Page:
People get married for the privileges of being married.

And how the hell would divorce look like ?


not against it...just really interesting situations would arise that I don't think our monogamous pro-marriage (family unit) society could be agile enough to deal with efficiently.
These are all interesting questions, but by no means do they suggest that polygamy couldn't work. If it was this complicated, then the systems that marriage interact with (such as our tax system or health benefits) would accommodate. How could I be so sure? Because they already do. What does your tax agent or employer do if your adopted child gets sick? How about your biological kid that you have little or no contact with, or who you see often but is not in your primary care? How about if you have 30 or so kids, which is entirely possible for males? How do you handle the child of a girlfriend or boyfriend whom you've lived with for 5 years but are not married to?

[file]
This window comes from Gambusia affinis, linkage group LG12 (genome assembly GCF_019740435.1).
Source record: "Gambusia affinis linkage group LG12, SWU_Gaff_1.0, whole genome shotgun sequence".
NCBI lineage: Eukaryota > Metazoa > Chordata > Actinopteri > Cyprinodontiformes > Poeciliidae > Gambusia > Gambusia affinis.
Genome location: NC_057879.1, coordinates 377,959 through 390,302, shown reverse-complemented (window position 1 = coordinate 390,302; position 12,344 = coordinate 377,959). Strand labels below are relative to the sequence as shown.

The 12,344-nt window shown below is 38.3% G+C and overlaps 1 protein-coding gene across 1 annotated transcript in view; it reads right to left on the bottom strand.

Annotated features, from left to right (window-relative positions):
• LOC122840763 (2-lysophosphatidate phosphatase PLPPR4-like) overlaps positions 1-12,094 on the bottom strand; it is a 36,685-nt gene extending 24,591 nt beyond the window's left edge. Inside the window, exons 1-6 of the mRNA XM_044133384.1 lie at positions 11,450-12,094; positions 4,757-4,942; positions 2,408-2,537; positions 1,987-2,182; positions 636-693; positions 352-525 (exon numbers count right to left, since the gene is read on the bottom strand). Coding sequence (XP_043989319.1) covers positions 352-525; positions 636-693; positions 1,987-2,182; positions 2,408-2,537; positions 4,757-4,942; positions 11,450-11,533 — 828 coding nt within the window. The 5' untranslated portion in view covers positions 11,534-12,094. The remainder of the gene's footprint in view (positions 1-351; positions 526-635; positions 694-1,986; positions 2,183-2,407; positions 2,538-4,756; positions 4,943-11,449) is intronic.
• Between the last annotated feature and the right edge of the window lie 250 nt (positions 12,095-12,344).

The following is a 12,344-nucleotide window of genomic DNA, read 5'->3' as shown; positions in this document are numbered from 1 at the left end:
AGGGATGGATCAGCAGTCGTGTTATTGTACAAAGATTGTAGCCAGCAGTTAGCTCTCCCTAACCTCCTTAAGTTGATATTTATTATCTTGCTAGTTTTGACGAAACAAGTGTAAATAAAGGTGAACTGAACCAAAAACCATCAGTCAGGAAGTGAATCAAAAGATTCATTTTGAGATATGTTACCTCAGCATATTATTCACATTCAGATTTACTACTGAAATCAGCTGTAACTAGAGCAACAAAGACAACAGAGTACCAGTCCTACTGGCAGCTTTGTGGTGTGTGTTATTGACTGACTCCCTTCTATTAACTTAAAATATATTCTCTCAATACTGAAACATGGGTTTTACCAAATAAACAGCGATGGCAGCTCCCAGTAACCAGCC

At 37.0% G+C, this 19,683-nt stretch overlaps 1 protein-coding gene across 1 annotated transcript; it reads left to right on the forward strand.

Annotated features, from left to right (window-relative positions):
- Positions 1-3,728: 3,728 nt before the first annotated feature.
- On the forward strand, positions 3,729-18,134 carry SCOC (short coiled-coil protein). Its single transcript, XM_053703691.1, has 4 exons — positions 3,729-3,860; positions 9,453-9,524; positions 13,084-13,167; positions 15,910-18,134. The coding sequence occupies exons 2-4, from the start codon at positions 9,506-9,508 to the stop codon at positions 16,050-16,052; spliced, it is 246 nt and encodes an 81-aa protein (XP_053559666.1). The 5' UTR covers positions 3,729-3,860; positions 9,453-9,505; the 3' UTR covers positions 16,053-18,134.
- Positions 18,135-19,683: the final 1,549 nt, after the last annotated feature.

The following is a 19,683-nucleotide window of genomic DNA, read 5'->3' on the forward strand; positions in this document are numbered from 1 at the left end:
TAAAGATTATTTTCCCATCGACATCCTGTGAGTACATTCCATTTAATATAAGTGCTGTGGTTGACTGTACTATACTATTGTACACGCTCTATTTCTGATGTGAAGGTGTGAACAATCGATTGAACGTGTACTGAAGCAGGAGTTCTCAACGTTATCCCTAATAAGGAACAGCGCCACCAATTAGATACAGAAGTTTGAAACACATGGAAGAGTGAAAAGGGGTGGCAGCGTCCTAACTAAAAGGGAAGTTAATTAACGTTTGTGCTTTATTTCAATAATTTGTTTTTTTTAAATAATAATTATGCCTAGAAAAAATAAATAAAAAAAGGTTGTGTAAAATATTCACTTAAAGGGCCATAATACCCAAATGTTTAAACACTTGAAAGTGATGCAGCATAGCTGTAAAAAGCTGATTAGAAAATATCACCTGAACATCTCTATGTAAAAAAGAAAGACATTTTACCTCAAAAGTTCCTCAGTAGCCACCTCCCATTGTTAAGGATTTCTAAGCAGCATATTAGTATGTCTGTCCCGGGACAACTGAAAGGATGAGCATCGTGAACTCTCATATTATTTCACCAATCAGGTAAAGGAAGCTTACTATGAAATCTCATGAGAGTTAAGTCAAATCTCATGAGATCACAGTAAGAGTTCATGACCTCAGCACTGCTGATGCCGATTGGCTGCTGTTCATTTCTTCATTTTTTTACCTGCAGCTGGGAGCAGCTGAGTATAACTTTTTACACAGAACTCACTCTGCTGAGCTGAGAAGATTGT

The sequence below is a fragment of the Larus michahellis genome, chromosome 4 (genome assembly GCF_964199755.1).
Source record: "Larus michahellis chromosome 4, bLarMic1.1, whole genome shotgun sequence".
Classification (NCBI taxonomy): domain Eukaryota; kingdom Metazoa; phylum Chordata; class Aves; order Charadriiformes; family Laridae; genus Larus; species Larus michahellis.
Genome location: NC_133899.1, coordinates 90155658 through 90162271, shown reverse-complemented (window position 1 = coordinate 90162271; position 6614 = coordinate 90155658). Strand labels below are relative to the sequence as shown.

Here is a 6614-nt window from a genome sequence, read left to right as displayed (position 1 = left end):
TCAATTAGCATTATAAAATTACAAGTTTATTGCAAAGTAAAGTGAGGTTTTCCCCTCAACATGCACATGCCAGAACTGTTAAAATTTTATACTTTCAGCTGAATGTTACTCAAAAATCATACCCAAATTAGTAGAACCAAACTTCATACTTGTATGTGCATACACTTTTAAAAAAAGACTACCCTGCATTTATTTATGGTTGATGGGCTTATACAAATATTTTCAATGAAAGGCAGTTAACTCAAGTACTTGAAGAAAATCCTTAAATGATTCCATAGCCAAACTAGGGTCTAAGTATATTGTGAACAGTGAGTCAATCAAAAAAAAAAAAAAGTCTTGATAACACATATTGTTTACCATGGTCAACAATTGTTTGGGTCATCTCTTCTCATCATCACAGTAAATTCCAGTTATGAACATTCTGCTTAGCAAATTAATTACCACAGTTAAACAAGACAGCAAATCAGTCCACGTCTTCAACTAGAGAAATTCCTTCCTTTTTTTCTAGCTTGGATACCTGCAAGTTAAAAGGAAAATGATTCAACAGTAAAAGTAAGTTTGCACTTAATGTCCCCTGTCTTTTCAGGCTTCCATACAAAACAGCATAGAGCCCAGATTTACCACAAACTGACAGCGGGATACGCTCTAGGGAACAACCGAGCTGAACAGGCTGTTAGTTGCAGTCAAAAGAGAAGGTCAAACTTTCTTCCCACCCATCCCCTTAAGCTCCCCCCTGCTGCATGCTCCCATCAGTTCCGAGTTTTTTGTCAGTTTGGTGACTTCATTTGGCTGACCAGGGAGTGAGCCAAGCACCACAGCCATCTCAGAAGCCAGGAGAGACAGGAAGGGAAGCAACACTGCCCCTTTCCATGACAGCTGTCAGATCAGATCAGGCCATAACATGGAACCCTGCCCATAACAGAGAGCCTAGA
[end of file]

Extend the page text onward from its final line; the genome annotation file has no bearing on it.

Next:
Life is complicated, and complications are a fact of life. The only reason we don't know how an insurance carrier would handle your 5th wife is because they haven't had to tackle that question, but if they did, we have every reason to expect that it would be managed fine.

My girlfriend is mad at me. Perhaps I shouldn't have tried cooking a stick in her non-stick pan.
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05-12-2012, 11:50 PM
RE: polygamy
(05-12-2012 09:02 AM)Logica Humano Wrote:  How is the legal transfer of property to work? If there is a divorce between one wife and the husband (or one husband and the wife), what will become of her and her children (if she has any)? How will custody work? It would be a legal nightmare from what I understand.
I doubt it would vary much from the laws concerning death and estates. How would you divide property between several children if there's no will? Seniority, in a sense, which is probably how a multi-marital situation would also work. It would be strange and in some cases difficult, but I hardly think it would be a "legal nightmare".

My girlfriend is mad at me. Perhaps I shouldn't have tried cooking a stick in her non-stick pan.